Saitek Cyborg Evo


posted 10/1/2003 by Charlie Sinhaseni
other articles by Charlie Sinhaseni
One Page Platforms: PC
I’ll be honest, I haven’t used a joystick since the days of Microprose’s F-19 and Origin’s Strike Commander. Back in those days the construction was plastic and the controllers were bulky and unfunctional. Yes, I’ve missed out on quite a lot, HOTAS setups, yoke and rudder sets, the rise of Microsoft’s Sidewinder units. You can say I’ve been living under a hardware repellant rock for the better part of five years but that moment changes now, and it begins with Saitek’s Cyborg Evo joystick.

In terms of features and functionality this puppy has it all, and more importantly, it features some great craftsmanship. Aside from the weight of the base, nothing on the joystick feels cheap and weak. Instead the unit feels comfortable and sturdy, just like an instrument of destruction should. When I first played around with it I feared that the small eight-way-direction POV hat would be too small and uncomfortable. However, it took only a small feel of the hat to be satisfied with its construction. It’s big enough to where it’s comfortable for you to maneuver with your thumb and it’s large enough to be practical in the midst of gameplay. Best of all the spring mechanism on it is strong and lends a very satisfying amount of resistance to it.

In fact all of the buttons exhibit a really satisfying amount of resistance. While the plastic construction might feel a little cheesy at first, it’ll only take one quick click to turn a skeptic into a believer. There are five buttons that are easily accessible by the thumb while the trigger is just far enough to be activated by your index finger. On the top of the device are two metal knobs that can be used to adjust the angle and orientation of the upper half of the unit. One allows you to actually adjust the height of the piece that holds the buttons while the other button allows you to adjust the angle for maximum comfort. A third metallic knob lies more towards the base of the unit and allows you to adjust the wrist rest, making the stick accessible to both righties and south paws.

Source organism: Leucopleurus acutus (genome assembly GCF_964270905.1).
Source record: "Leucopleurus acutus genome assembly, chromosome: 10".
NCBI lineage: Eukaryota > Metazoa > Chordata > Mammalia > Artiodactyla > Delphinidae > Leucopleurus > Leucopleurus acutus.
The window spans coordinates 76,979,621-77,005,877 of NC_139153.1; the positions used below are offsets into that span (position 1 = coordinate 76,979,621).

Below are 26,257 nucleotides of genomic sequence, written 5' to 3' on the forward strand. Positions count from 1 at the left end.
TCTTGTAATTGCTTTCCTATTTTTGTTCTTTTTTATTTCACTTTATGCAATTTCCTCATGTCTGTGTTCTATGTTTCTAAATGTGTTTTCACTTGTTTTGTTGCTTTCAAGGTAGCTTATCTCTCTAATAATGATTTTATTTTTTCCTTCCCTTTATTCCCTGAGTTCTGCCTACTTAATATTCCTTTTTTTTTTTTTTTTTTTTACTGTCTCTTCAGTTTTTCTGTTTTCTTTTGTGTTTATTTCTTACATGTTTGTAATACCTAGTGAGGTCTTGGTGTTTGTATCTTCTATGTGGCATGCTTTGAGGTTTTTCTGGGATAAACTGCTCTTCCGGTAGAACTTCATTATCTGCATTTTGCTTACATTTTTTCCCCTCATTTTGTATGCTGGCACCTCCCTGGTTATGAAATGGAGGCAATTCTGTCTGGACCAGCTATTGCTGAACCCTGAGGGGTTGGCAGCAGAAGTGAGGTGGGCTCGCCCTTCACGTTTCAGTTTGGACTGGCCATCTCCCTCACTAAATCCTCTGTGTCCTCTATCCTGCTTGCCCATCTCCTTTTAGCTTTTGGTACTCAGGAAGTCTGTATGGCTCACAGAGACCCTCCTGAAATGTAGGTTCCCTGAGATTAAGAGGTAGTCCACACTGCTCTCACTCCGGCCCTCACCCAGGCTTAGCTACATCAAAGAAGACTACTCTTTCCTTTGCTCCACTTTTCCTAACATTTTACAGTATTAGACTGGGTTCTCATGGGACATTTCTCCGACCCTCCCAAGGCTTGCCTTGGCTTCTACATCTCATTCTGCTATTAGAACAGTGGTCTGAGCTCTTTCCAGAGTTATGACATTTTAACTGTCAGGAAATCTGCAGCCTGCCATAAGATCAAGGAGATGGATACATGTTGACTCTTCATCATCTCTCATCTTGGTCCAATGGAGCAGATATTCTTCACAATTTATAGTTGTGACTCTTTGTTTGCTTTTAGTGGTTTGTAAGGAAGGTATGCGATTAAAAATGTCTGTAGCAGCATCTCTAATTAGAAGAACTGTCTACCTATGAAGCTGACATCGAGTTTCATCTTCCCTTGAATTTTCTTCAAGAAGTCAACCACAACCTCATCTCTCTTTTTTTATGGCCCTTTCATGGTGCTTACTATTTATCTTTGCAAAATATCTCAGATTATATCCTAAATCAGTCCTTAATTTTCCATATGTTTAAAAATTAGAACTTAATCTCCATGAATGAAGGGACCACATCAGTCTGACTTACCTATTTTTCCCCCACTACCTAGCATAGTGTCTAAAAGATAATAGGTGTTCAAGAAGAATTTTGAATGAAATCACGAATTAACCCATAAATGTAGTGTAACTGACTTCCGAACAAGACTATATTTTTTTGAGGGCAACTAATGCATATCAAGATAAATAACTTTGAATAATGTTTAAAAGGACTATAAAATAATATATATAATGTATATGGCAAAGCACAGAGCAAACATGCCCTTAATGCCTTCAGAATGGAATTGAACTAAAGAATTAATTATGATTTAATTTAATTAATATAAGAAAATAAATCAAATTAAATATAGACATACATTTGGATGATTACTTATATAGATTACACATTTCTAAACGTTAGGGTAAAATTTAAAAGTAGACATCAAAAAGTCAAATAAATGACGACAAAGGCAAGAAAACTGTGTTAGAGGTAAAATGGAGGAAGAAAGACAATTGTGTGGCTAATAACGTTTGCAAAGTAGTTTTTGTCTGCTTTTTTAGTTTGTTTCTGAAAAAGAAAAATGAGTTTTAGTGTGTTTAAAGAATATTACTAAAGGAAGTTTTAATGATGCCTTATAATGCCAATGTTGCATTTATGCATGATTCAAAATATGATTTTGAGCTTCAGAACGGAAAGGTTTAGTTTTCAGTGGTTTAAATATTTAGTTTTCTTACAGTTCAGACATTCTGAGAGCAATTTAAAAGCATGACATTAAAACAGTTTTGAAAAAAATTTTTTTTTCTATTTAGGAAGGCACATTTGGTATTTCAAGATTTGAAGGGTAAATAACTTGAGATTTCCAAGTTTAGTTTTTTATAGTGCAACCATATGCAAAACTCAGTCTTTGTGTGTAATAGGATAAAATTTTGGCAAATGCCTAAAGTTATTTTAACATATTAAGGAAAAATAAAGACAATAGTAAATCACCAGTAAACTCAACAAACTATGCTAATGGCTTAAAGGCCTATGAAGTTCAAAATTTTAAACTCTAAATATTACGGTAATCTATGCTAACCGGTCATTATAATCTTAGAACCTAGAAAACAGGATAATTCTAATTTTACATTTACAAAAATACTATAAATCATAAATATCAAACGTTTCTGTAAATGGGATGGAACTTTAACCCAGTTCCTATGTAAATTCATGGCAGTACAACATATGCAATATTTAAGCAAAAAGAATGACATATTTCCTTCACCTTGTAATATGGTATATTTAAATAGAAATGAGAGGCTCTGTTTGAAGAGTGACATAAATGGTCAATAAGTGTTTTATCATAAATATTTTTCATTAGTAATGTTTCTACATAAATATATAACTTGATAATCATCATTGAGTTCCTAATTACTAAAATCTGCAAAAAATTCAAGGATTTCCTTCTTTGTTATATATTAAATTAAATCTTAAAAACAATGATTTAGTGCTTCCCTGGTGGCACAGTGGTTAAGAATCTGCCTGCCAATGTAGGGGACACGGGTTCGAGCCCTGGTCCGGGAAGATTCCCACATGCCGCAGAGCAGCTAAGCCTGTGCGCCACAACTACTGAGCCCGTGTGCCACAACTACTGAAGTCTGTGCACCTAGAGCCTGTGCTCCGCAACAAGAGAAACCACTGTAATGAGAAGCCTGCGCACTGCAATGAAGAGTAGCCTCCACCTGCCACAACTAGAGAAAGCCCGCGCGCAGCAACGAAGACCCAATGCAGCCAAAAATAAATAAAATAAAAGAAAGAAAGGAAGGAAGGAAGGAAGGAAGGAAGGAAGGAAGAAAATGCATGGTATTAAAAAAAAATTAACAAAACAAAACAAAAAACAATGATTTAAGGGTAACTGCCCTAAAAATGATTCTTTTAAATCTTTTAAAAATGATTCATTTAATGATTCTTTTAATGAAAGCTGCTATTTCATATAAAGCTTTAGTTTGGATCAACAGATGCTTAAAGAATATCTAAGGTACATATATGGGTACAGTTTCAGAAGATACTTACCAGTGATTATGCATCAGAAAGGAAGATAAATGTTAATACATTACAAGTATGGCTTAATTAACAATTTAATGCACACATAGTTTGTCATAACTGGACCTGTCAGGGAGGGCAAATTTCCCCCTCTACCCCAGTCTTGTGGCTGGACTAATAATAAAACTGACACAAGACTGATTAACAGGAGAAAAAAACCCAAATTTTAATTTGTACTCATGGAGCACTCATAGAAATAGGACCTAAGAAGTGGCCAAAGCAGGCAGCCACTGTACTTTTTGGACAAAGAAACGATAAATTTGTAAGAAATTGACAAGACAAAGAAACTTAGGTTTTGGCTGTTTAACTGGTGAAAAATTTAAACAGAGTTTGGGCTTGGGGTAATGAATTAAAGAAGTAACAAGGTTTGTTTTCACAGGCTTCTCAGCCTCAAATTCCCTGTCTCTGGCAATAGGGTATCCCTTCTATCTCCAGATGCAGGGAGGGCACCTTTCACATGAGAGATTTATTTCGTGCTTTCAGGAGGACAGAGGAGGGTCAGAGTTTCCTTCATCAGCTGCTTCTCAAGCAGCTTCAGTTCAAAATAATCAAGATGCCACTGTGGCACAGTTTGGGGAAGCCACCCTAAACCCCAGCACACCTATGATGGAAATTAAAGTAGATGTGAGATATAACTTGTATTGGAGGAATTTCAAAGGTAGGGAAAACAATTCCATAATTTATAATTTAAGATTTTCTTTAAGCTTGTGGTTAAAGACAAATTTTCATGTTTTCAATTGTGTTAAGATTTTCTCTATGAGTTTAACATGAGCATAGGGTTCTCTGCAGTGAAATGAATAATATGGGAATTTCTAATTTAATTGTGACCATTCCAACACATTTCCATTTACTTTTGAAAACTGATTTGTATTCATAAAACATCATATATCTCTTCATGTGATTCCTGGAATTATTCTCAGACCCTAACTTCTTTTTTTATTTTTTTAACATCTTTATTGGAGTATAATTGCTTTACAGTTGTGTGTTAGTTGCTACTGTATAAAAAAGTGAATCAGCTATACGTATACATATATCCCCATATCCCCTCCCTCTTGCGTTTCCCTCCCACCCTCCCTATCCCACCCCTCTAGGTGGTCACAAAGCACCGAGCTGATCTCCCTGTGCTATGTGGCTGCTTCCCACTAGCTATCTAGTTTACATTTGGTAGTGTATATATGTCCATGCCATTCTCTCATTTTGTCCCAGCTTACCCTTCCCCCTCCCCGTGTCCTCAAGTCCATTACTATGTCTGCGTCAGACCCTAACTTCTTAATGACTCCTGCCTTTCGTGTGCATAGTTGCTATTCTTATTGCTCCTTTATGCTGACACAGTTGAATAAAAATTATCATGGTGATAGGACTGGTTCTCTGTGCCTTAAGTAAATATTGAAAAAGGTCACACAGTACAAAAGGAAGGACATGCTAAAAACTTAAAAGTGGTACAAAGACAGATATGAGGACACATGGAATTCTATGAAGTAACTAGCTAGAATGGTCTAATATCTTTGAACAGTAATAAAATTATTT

On the actual base are a throttle are six extra buttons that can be mapped out to your liking. I liked the amount of resistance exhibited by the throttle as it allowed me to be more precise when using it. The additional buttons really come in handy when you’re playing true-to-life flight sims like Microsoft Flight Simulator and you want to rid yourself of the keyboard entirely. Also, the actual stick itself can swivel left and right, a feature that comes in handy when you want to want to turn the torso on your mechs. For those who are easily amused by bright lights you should be happy to know that the six base buttons emit a red glow as well.
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